“If I had asked people what they wanted, they would have said faster horses.”
–Henry Ford

Here’s a little known fact about consumer research. Customers are terrible at predicting what they really want in the future. Yet, most surveys seem to focus on this very question.

What would you like to see?
What would you change to make this product better?
Would you purchase this product if these changes were made?

Even though most customers try to answer these questions truthfully, their actions never seem to match their responses. That’s because most people aren’t visionaries. They can’t see the unseen that true innovation requires.

Customer insights are still valuable. But, if you are getting ho-hum feedback from your surveys, maybe it’s time to consider a different set of questions?

The key to finding out what customers really want is to NOT ask them directly.

A better way to predict what your customers will want tomorrow is to observe how they respond to real-life scenarios today.

When formulating a survey, it is far more important to ask questions that gauge how people feel about a given subject. The goal is to understand what motivates or moves them emotionally.

So, instead of asking customers what they would like to see in the future, ask them to respond to their current situation.

What problems or challenges are they facing today?
Why is this a problem or challenge in the first place?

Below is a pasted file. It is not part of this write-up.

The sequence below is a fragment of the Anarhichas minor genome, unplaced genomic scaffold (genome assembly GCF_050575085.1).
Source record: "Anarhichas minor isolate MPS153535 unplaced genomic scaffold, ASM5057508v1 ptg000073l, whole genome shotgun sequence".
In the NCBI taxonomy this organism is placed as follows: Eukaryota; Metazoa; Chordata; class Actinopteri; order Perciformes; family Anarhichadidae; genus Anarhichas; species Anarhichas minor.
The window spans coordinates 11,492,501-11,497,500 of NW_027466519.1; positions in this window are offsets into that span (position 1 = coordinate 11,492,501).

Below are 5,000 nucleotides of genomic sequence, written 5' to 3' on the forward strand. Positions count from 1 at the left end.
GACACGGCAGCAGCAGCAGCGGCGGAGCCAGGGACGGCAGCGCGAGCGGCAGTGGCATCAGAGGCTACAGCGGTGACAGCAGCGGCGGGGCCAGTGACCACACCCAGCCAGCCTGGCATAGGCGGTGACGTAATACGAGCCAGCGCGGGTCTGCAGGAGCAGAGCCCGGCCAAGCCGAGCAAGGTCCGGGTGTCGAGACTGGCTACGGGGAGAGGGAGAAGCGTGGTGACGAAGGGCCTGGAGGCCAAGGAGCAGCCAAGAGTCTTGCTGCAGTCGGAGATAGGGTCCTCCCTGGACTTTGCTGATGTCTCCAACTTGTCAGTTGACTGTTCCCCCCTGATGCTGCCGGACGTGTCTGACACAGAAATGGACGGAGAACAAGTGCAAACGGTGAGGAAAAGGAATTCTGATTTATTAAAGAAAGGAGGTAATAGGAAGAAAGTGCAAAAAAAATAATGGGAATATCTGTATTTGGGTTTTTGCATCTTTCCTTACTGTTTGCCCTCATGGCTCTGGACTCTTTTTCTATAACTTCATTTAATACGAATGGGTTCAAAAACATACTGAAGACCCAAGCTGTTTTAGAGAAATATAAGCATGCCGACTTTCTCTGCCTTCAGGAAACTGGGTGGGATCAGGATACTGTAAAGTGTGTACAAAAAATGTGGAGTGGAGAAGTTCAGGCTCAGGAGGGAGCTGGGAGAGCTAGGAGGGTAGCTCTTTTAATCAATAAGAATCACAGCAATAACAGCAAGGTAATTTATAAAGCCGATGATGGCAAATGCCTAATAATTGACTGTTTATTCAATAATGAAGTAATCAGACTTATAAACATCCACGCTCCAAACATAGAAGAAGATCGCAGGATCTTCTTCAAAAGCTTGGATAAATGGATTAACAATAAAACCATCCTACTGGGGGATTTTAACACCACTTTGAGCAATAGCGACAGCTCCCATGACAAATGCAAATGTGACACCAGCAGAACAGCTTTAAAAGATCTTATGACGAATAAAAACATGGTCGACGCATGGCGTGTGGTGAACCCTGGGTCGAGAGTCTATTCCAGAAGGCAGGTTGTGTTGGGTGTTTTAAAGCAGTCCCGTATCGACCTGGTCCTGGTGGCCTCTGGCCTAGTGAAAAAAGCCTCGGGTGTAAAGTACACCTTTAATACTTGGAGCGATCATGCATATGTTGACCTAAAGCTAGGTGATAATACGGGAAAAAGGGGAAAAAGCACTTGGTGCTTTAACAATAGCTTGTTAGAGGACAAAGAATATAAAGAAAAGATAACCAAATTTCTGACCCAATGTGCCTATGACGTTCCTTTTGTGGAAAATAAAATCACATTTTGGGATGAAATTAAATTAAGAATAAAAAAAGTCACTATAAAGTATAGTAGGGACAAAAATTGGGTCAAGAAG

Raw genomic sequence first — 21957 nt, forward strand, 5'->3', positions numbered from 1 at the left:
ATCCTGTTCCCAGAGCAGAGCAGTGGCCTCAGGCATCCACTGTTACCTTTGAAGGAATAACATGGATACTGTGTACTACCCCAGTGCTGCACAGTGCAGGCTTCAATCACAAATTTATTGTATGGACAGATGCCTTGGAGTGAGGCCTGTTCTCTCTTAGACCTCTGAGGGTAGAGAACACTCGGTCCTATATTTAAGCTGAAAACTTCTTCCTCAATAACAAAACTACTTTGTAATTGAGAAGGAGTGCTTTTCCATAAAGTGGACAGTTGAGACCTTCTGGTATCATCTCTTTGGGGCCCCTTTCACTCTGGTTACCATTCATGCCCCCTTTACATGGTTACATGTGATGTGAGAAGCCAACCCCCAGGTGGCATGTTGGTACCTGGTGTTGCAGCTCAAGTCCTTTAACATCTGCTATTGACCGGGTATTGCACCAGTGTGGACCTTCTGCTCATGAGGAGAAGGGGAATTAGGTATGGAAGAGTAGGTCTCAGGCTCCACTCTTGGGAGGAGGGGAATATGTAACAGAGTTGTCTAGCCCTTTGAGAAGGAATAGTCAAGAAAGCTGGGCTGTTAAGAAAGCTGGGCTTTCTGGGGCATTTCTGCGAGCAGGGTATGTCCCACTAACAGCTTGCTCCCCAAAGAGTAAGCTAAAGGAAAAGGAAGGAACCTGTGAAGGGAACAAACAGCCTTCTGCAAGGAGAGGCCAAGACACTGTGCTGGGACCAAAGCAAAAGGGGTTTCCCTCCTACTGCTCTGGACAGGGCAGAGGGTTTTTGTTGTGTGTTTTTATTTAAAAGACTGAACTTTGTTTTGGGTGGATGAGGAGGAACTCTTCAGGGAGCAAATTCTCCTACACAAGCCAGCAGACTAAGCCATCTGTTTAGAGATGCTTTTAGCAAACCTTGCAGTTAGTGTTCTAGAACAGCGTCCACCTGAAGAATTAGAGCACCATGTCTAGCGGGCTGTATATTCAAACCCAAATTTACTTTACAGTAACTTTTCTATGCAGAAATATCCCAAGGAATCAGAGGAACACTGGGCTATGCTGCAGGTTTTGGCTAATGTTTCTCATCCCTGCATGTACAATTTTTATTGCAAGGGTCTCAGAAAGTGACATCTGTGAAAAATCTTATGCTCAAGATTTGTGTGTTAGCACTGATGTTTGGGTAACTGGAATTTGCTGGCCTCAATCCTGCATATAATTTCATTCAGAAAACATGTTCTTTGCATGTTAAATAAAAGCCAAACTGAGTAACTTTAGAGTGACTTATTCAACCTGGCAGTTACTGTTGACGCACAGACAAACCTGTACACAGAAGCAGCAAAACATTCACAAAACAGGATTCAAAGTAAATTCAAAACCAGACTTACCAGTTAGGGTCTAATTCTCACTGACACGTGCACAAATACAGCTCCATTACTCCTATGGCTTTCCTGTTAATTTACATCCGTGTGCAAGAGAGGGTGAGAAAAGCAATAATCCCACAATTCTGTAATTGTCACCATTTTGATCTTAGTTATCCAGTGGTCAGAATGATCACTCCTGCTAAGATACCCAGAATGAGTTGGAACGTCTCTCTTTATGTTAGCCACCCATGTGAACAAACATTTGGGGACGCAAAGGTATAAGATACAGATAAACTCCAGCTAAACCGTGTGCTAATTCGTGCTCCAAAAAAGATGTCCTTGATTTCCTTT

How are they currently solving these challenges?
What frustrates or excites your customers the most?

Once you understand the emotional context of your customers, you can begin to ask deeper questions that gauge how they interpret and respond to your brand.

Do they understand the value proposition of your product or brand?
What elements of your product or brand have the strongest impact?
What do your customers enjoy most—and least—about your product or brand?
How does your product or brand solve their problem?

Predicting what your customers will want in the future begins with understanding unmet needs and solving their most immediate problems today.

Back in Henry Ford’s day, the problem wasn’t people wanting to go faster. The problem was, in New York, horses were producing 1,200 metric tons of manure every day, and horse related traffic deaths were higher per capita than automobile deaths today.

Mr. Ford was simply listening to his customers and solving a problem. You can, too.